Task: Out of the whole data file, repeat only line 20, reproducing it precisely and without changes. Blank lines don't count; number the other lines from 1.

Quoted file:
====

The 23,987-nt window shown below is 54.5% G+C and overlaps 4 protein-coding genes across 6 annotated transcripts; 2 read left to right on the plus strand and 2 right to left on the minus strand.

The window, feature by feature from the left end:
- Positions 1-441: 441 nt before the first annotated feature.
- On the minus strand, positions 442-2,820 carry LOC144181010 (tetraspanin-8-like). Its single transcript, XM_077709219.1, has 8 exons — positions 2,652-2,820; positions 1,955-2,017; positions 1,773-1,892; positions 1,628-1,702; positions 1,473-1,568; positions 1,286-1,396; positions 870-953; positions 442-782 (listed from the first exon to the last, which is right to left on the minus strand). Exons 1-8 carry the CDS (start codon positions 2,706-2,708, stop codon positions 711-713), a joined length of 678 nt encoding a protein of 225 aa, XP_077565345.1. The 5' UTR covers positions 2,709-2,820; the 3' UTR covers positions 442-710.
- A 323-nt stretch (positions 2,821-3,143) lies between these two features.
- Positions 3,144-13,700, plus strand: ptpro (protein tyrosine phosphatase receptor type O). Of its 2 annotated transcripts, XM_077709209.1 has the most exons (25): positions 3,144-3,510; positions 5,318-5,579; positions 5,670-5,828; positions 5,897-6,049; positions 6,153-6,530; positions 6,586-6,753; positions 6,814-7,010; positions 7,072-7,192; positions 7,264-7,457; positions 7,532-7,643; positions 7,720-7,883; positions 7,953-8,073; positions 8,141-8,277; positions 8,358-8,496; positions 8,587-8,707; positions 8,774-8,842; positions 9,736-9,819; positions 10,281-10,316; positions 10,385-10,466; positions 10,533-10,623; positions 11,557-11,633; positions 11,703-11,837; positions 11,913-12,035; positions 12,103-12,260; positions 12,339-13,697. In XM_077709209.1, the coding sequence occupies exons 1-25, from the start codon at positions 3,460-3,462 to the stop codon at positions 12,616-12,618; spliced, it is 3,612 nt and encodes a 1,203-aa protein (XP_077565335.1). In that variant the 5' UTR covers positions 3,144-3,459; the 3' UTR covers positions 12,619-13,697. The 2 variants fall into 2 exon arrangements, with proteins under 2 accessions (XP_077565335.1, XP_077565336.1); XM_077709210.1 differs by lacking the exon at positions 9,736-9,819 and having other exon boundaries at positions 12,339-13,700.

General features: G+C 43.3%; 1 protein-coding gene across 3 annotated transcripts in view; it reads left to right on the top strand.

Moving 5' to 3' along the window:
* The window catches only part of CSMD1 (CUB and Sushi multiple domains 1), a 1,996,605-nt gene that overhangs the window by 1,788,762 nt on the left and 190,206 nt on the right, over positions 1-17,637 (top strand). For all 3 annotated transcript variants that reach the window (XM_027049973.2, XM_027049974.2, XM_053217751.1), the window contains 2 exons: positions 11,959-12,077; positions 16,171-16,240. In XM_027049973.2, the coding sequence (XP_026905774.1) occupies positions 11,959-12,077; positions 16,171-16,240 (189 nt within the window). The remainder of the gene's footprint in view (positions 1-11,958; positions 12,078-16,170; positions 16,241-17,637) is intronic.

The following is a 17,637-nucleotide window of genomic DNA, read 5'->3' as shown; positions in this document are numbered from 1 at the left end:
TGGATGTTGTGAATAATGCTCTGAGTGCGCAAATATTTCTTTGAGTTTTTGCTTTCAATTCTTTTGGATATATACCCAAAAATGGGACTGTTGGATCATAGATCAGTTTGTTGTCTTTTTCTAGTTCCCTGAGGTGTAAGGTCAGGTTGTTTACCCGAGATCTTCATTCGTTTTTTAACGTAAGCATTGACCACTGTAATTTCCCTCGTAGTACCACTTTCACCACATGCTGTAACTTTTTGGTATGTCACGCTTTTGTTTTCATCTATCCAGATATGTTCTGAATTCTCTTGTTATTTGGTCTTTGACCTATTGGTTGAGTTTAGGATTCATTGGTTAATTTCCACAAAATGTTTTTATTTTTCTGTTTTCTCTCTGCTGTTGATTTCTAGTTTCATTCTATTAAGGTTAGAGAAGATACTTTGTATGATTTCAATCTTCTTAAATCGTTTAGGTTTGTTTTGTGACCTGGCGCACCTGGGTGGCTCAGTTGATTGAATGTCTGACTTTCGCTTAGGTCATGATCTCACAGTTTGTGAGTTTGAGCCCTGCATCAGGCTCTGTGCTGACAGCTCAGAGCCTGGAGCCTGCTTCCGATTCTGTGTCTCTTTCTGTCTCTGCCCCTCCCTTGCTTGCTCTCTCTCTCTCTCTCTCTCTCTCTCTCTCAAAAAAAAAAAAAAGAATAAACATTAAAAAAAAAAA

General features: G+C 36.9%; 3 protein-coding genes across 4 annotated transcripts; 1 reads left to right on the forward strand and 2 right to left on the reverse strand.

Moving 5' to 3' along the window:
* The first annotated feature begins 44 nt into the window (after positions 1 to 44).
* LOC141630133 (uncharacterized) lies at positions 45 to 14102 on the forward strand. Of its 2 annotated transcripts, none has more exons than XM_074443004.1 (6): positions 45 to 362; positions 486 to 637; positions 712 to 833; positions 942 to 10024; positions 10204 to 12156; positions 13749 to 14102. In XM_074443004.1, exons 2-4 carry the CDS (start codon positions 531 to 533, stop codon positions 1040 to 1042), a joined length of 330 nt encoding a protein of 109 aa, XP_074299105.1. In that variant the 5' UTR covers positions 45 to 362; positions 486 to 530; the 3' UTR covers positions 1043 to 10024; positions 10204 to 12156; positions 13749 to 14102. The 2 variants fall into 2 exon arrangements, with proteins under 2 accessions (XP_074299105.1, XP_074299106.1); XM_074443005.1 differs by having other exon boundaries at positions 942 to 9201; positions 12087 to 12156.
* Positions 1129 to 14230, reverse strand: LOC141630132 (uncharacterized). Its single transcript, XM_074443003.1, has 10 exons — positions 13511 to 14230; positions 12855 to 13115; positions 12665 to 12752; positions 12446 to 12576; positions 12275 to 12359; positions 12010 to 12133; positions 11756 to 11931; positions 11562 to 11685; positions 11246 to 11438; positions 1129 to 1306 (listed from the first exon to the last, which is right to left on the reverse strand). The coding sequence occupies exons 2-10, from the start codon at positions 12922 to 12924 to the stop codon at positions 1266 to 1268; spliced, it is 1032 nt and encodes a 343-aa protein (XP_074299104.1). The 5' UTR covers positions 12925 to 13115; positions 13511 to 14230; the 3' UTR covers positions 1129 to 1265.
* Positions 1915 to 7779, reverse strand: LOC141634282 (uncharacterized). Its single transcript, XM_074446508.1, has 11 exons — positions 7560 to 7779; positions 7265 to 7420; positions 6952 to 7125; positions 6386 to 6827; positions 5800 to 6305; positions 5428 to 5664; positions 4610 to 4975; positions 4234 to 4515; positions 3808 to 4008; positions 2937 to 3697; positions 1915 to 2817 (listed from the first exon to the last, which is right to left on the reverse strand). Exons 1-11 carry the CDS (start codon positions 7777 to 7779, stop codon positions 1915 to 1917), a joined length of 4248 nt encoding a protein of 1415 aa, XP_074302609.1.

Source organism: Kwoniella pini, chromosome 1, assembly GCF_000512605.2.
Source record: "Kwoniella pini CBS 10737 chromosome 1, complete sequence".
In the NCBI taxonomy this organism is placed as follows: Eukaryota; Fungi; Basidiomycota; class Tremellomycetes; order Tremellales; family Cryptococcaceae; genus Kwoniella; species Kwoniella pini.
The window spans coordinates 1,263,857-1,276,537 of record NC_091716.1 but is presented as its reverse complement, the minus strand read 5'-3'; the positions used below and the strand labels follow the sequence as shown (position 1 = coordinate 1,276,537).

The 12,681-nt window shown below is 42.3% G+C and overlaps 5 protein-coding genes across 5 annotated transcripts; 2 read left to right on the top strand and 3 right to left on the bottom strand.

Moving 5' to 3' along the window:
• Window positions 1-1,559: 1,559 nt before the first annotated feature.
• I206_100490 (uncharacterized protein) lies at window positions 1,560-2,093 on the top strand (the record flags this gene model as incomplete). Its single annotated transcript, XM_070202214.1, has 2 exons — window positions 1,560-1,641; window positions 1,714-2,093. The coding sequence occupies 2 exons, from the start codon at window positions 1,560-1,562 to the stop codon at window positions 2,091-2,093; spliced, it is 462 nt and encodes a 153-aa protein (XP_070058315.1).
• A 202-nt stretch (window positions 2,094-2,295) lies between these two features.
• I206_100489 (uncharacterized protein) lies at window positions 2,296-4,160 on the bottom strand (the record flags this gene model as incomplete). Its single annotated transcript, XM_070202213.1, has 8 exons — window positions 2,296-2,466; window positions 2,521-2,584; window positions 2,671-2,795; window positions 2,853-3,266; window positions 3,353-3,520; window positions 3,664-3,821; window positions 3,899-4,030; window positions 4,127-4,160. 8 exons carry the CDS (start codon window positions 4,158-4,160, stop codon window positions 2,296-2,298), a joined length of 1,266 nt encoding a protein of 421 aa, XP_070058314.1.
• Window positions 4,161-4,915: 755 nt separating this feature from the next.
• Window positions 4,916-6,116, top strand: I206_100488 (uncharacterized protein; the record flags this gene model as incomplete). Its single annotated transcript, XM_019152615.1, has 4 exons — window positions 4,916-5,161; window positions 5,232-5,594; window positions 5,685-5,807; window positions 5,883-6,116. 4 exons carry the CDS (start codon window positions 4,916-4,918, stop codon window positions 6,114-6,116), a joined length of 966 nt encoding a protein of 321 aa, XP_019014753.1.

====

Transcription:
In the NCBI taxonomy this organism is placed as follows: Eukaryota; Fungi; Basidiomycota; class Tremellomycetes; order Tremellales; family Cryptococcaceae; genus Kwoniella; species Kwoniella pini.